Igbo-Ukwu Bronze Maskette
This artifact is made of leaded bronze from the region of Igbo-Ukwu, Anambra State, in south-central and southeastern Nigeria, perhaps from the period of the Kingdom of Nri circa the 9th century A.D. The Nri and Aguleri people are in the territory of the Umueri clan who trace their lineage back to the patriarchal king-figure Eri. The Nri and Aguleri and part of the Umueri clan are a cluster of Igbo village groups who trace their origins to a sky-being called Eri.
Archaeological evidence suggests that Nri hegemony in Igboland may go back as far as the 9th century, and royal burials have been unearthed dating to at least the 10th century. Eri, the god-like founder of Nri, is believed to have settled the region around 948 with other related Igbo cultures following in the 13th century.
After a death, the body of a prominent member of society is placed on a stool in a sitting posture and is clothed in the deceased’s finest garments. Animal sacrifices may be offered, and the dead person is well-perfumed. Burial usually follows within 24 hours of death. In the 21st century, the head of a home is usually buried within the compound of his residence.
Different types of deaths warrant different types of burials. This is determined by an individual’s age, gender, and status in society. For example, children are buried in hiding and out of sight; their burials usually take place in the early mornings and late nights. A simple, untitled man is buried in front of his house, and a simple mother is buried in her place of origin: in a garden or a farm-area that belonged to her father.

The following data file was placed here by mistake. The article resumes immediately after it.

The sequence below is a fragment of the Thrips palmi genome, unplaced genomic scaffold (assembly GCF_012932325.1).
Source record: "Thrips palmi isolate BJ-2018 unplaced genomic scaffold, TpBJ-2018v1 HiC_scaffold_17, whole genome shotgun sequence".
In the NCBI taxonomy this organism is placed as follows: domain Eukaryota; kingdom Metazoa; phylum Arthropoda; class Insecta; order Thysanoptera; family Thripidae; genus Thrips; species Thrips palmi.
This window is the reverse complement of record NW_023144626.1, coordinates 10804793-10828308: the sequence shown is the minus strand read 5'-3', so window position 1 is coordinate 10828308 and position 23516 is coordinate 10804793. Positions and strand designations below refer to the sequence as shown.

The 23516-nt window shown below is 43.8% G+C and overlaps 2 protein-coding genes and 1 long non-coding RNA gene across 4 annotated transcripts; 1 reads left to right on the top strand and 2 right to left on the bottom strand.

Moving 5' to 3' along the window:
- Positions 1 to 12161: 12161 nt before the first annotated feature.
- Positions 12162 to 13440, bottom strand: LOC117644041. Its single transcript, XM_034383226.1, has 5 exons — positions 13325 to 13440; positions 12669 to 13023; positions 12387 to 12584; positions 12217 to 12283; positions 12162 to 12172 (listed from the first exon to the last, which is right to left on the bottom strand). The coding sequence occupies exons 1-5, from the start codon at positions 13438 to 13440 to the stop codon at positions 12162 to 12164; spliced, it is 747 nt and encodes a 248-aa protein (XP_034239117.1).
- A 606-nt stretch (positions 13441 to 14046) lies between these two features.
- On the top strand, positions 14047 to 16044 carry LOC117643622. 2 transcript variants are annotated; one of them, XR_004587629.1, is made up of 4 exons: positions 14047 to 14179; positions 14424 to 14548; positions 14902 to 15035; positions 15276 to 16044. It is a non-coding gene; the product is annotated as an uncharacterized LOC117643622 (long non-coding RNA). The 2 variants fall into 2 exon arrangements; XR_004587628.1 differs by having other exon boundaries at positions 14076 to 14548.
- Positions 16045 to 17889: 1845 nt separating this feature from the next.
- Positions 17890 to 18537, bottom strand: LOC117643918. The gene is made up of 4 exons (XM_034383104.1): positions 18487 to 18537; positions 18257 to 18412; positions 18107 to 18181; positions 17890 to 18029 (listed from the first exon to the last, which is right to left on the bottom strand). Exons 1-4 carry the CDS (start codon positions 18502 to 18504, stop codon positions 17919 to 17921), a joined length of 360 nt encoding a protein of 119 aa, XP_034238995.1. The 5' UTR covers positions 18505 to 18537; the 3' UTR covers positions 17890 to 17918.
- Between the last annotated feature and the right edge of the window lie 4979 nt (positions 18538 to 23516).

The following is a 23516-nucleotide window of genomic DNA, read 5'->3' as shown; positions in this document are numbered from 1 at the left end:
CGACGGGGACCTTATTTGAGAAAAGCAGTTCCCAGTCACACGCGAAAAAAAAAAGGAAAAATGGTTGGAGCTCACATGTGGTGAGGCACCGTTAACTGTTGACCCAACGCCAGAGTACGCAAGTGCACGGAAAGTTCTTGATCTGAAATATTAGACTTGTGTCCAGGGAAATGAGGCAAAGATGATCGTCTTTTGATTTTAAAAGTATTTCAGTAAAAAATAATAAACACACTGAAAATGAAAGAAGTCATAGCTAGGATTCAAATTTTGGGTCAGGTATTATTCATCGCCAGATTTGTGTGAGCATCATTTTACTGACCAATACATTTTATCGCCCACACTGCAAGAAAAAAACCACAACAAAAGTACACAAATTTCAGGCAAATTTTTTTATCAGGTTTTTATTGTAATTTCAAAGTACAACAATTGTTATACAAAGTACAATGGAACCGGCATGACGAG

In the 21st century, a majority of the Igbo bury their dead in the western way, although it is not uncommon for burials to be practiced in the traditional Igbo ways.
There are only a few known Igbo-Ukwu bronze masks of this similar style, period, and culture that are housed in the archives collection at the British Art Museum. With one exception, their examples don’t have a bird at the top of the head crown of the mask. Although the patina, iconography, and style are identical, the patina of these masks are consistent with the same period, circa 9th century A.D.
The eyes are characterized by a bulged representation. A long nose with broad nostrils, and slightly open protruding mouth and ears are eloquently in line with the side of the eyes. The face of this mask is depicted with a series of linear tribal tattoos or scarifications, typical of facial scarifications initiated by Igbo male cults.
The crown of this mask has four rows of loops, the first row starting from above the forehead of the mask has seven loops. The second row has seven loops. The third row has five loops, missing one at the center, and the fourth row has only five with one missing. The collar of the mask also has a series of loops making eleven in all. These loops may have been used to decorate the crown with beads or feathers ornaments, etc.
The bird has been soldered and attached between the second and fourth row in the center of the mask crown and has circular spiral symbols on the wings and tail identical to the center forehead spiral.
Provenance: The mask was first purchased from an Art Gallery in London, England, during the mid-1950s by an American art collector from northern Illinois, and later sold to a former C.I.A. agent and art collector who Maxwell Price acquired it from years later.